Cultural officials uncovered two sites that appear to be prehistoric burial grounds in Pursat province’s Bakan and Phnom Kravanh districts this week, said Uong Von, director of the Heritage Department at the Ministry of Culture.
As usual, he said, officials arrived too late. A number of the graves in the three-hectare site at Bakan had already been dug up by looters.
Authorities still found numerous artifacts, including bracelets, anklets, vases, belts, animal bones and weapons such as swords and javelins, he said.
Similar items were found in digs at Phnom Snay village in Banteay Meanchey province in 2000, leading Uong Von to say the Bakan artifacts might date to the same period—around
250 BC. Ministry officials will study the site, which Uong Von called a “warrior cemetery,” and inventory their findings.
In the meantime, Pursat Governor Ung Samy is organizing police and local authorities to prevent further looting, said Mao Sorphorn, director of Pursat’s Culture and Fine Arts Department. Local and military police will guard the Bakan site, said Pursat Deputy Police Chief Prach Rim.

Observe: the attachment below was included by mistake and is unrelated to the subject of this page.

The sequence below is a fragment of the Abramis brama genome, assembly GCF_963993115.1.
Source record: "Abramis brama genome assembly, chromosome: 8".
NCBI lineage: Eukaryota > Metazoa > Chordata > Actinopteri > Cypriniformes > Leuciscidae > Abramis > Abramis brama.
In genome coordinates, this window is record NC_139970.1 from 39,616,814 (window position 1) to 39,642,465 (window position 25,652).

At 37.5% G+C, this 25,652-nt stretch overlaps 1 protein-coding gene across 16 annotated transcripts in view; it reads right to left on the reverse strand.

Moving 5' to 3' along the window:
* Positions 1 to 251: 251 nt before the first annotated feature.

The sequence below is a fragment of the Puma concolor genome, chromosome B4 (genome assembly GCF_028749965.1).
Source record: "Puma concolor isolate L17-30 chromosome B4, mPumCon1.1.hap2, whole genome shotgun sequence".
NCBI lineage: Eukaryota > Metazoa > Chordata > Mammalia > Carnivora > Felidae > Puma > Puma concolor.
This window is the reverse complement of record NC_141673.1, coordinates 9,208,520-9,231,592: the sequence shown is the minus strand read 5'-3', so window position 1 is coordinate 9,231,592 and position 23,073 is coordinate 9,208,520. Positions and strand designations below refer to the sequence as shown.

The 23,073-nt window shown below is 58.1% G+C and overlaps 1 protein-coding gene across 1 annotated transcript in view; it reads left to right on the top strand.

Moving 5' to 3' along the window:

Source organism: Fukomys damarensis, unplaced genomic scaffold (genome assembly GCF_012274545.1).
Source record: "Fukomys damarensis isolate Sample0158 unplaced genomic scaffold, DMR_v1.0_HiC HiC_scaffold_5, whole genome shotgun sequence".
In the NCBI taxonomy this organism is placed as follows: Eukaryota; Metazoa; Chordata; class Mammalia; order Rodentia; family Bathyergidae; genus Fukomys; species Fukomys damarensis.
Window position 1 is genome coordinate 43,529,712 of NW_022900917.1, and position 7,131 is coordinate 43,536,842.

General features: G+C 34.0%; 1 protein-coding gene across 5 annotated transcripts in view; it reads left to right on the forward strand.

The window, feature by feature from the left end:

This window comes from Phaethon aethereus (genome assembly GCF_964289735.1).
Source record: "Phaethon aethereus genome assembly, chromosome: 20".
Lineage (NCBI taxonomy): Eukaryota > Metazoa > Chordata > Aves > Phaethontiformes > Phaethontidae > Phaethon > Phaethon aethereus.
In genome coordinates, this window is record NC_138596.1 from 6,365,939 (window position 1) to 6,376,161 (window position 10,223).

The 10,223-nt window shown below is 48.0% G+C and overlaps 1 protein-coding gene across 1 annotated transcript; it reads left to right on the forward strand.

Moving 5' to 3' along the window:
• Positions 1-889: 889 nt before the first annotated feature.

No arrests have been made, though police last weekend detained three men described as antiques dealers, who they suspected of buying looted artifacts, said Prach Rim. The men were released for lack of evidence. The excavations at Phnom Snay were also hindered by looters.
The Bakan site was discovered when villagers reported the digging, said Uong Von. Villagers told him looters from Battambang and Banteay Meanchey had been digging at the site since October.
The Phnom Kravanh site was reported by farmers who found ceramic vases while plowing their fields, Uong Von said.
Mao Sorphorn said he was surprised by the discovery of the two sites. Little is known about the prehistoric period in Cambodia, and experts hope the discovery of such ancient sites will reveal more about how the region’s early inhabitants lived, and how their civilization first developed.